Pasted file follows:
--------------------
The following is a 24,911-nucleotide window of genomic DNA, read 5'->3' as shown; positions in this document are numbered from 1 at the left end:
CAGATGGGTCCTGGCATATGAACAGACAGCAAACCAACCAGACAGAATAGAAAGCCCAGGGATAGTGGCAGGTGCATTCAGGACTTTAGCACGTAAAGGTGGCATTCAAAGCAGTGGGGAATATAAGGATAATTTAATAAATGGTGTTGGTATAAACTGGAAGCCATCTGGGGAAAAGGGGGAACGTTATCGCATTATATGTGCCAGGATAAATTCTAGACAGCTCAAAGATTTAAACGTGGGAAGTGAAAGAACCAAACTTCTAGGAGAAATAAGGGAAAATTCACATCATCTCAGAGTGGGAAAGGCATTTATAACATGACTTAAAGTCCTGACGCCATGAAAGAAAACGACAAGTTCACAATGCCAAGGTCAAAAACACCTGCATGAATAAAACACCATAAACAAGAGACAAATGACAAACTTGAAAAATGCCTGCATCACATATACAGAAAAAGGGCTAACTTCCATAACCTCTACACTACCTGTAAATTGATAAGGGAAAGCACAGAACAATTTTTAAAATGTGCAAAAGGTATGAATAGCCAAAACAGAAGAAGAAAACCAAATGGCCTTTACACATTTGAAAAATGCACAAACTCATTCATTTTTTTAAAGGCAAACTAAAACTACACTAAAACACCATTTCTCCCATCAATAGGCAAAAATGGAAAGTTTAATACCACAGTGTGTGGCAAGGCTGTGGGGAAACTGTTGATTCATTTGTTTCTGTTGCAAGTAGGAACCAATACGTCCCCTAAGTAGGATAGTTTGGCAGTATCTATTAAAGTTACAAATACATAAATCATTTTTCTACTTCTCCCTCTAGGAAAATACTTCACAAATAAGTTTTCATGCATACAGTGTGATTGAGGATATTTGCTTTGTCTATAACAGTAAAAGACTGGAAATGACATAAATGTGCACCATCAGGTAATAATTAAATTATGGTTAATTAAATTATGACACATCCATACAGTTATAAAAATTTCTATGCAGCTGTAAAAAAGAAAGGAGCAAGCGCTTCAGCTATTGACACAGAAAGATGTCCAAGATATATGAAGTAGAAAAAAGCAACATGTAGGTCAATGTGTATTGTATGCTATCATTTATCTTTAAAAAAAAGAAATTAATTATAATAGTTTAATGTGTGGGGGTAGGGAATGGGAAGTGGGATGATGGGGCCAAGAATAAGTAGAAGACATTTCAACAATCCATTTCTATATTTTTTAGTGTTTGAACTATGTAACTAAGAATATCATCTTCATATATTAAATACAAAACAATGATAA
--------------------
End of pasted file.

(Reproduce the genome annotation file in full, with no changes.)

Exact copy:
The following is a 24,911-nucleotide window of genomic DNA, read 5'->3' as shown; positions in this document are numbered from 1 at the left end:
CAGATGGGTCCTGGCATATGAACAGACAGCAAACCAACCAGACAGAATAGAAAGCCCAGGGATAGTGGCAGGTGCATTCAGGACTTTAGCACGTAAAGGTGGCATTCAAAGCAGTGGGGAATATAAGGATAATTTAATAAATGGTGTTGGTATAAACTGGAAGCCATCTGGGGAAAAGGGGGAACGTTATCGCATTATATGTGCCAGGATAAATTCTAGACAGCTCAAAGATTTAAACGTGGGAAGTGAAAGAACCAAACTTCTAGGAGAAATAAGGGAAAATTCACATCATCTCAGAGTGGGAAAGGCATTTATAACATGACTTAAAGTCCTGACGCCATGAAAGAAAACGACAAGTTCACAATGCCAAGGTCAAAAACACCTGCATGAATAAAACACCATAAACAAGAGACAAATGACAAACTTGAAAAATGCCTGCATCACATATACAGAAAAAGGGCTAACTTCCATAACCTCTACACTACCTGTAAATTGATAAGGGAAAGCACAGAACAATTTTTAAAATGTGCAAAAGGTATGAATAGCCAAAACAGAAGAAGAAAACCAAATGGCCTTTACACATTTGAAAAATGCACAAACTCATTCATTTTTTTAAAGGCAAACTAAAACTACACTAAAACACCATTTCTCCCATCAATAGGCAAAAATGGAAAGTTTAATACCACAGTGTGTGGCAAGGCTGTGGGGAAACTGTTGATTCATTTGTTTCTGTTGCAAGTAGGAACCAATACGTCCCCTAAGTAGGATAGTTTGGCAGTATCTATTAAAGTTACAAATACATAAATCATTTTTCTACTTCTCCCTCTAGGAAAATACTTCACAAATAAGTTTTCATGCATACAGTGTGATTGAGGATATTTGCTTTGTCTATAACAGTAAAAGACTGGAAATGACATAAATGTGCACCATCAGGTAATAATTAAATTATGGTTAATTAAATTATGACACATCCATACAGTTATAAAAATTTCTATGCAGCTGTAAAAAAGAAAGGAGCAAGCGCTTCAGCTATTGACACAGAAAGATGTCCAAGATATATGAAGTAGAAAAAAGCAACATGTAGGTCAATGTGTATTGTATGCTATCATTTATCTTTAAAAAAAAGAAATTAATTATAATAGTTTAATGTGTGGGGGTAGGGAATGGGAAGTGGGATGATGGGGCCAAGAATAAGTAGAAGACATTTCAACAATCCATTTCTATATTTTTTAGTGTTTGAACTATGTAACTAAGAATATCATCTTCATATATTAAATACAAAACAATGATAA